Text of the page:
Excerpt: The Lair

Vampires live in a timeless world. None of that matters. Routine had been my lifeboat. Now I am adrift in a sea of minutes.

I wander, barely aware of the empty houses on the block, as soulless as I am. One empty house ignoring the others.

We reach the corner of the block, where an unlit streetlight peers over the street.

I pause at the stop sign, instinct winning out over logic in a careless world.

Then Sebastian turns to me. “Let’s see just what you can do.”

I’m still gaping in confusion when he runs at the streetlight, grasps it and swings around with acrobatic grace. His legs kick out, aimed at my chest. Instinctively, I drop to the ground. I hit the sidewalk hard, but Sebastian misses me. He launches off the lamppost and lands maybe ten feet away.

“Not bad,” he calls. “Good reaction time. But you still think like a human.”

“How am I supposed to think?” I ask, standing.

“Like a vampire. Obviously.”

He closes the distance between us in a flash and kicks my legs out from under me. I’m on the ground. Again. “What should I do, then? Rip your heart out of your chest and guzzle your blood?”

He smiles as he looms over me. Typical that he’d enjoy this. “I would like to see you try.”

He reaches down a hand to help me up. I take it, but then kick my legs up at his chest and yank him over me. At least that’s what I intended.

This doesn’t go exactly as I imagined. I have no training. Girls on the spectrum don’t exactly go out for wrestling. Instead of flinging Sebastian, he flips neatly had over heels and lands by my shoulders, still holding my hand. He gives it a wicked twist and pain wrenches my shoulder.

“Better, but still not good enough.”

Again, the heat of fury floods me in a wash of pain. “Let me go!” I scream.

He gives my arm another twist and I can feel it twisting out of its socket. “You’re a vampire, Melanie. Make me let you go.”

There’s an audible pop as my shoulder dislocates. My whole body bucks off the sidewalk and a scream tears from my mouth. I look up at him from my spot on the ground. His face is distorted and upside down, a twisted Mardi Gras mask of pleasure. He’s enjoying this. I pant out the words, “I will kill you for this, you sadistic bastard!”

“If you can get out of this, I may let you. From here, however, Melanie, my dear, it doesn’t look like you’ll be killing anyone.”

“Let me go!” I yell again, but my words dissolve into a whimper. I can feel the the tendons and connective tissue breaking loose. My fingers flop uselessly against his hand. I can’t even control my own hand anymore.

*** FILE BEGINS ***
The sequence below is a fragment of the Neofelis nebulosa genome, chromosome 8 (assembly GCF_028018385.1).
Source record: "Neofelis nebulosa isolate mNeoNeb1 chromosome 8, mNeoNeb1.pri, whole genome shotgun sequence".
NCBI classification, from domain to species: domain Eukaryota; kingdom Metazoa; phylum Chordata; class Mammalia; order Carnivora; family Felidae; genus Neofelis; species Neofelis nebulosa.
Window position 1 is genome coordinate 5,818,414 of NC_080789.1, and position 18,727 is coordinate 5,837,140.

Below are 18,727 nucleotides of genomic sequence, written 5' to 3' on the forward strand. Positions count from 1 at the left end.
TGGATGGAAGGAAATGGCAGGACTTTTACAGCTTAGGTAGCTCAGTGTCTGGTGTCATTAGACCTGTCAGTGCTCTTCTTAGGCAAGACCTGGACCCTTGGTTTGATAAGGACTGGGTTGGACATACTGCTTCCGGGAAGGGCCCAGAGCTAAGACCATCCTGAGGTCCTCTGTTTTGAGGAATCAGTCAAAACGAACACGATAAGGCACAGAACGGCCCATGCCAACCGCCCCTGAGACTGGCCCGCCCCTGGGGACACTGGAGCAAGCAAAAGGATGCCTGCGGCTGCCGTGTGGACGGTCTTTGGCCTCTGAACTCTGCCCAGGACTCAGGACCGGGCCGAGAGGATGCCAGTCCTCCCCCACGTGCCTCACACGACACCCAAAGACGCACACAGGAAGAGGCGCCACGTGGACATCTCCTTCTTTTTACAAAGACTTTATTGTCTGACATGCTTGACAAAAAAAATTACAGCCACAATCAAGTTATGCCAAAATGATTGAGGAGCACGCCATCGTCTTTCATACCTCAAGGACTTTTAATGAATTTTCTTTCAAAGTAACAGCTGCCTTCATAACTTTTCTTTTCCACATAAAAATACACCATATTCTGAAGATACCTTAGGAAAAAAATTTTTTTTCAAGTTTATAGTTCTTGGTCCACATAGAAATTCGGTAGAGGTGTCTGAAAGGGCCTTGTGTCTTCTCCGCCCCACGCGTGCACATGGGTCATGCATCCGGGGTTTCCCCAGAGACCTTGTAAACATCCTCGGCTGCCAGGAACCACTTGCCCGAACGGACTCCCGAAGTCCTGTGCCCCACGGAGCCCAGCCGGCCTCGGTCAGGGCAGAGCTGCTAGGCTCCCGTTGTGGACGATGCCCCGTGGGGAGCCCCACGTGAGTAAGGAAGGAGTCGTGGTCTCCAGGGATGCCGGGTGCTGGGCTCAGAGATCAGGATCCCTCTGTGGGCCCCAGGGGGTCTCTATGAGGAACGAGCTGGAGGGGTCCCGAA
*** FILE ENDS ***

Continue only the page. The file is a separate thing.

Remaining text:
He just laughs and presses his foot into my shoulder. “Perhaps I shouldn’t have worried about you eating from a Tick. You couldn’t go up against a Tick and walk away.” He gives my arm a little tug and pain shoots through my body so intense that my stomach rebels and I wretch. But it’s the helplessness that’s the worst. He squats down then, much of his weight on my shoulder, his face close to mine. I reach out with my other hand trying to claw at his face, but he nabs my hand out of mid-air and holds it almost gently. “A Tick would beat you and rip your heart out. We already know you have the gene. You’d die. Again. And regenerate. Again. As a Tick.”

That fury burning through me turns to something else. Not fear. Maybe shame. He was right. I couldn’t defend myself against him. A group of Ticks would dstroy me. I would be devoured and reborn.

I squeezed my eyes shut. Blocking out his voice and the pain. Shuttering my mind against my very existence.

Then I feel a hand on my face. A single finger tracing down my cheek. “Open your eyes, Melanie.”

I pinch them more tightly to spite him.

“Come on, Melly. You gave me your word.”

Melly. That surprises me. No one has ever called me that before. And I did promise to follow his orders. I open my eyes, surprised-again. He’s so close that I can see the scalloped edges of his pupils. His voice is soft. His touch is whisper light.

“You are a vampire now,” he says.

I cut him off, because I’m tired of hearing it. I speak through pain-clenched teeth. “So you keep telling me.”

“And you have yet to hear me.” He grasps my chin and makes me meet his gaze. “You are stronger and more flexible than almost any creature alive. Your autonomic nervous system is hardwired to pounce and fight, to kill and destroy. If you would stop thinking like a human, your body would do the work for you.” He straightens, rocking forward so that even more of his weight rests on my shoulder. “Now stop acting like a child and fight back!”

Humiliation burns through me. It’s not even that I don’t believe him. I’ve seen him fight. His body in motion is a thing of beauty and grace. Hollywood special effects have nothing on him. Professional dancers look like clumsy puppets compared to him. But that isn’t me.

He barks one insult after another.

“If you can’t fight me, you might as well just give up now. You can’t fight a Tick. You can’t feed yourself. You’re more helpless than a baby. No wonder Lily had to take care of you on the Farm. You never would have made it without her. It’s a miracle you didn’t get both of you killed.”

That’s it. Right there. My breaking point.

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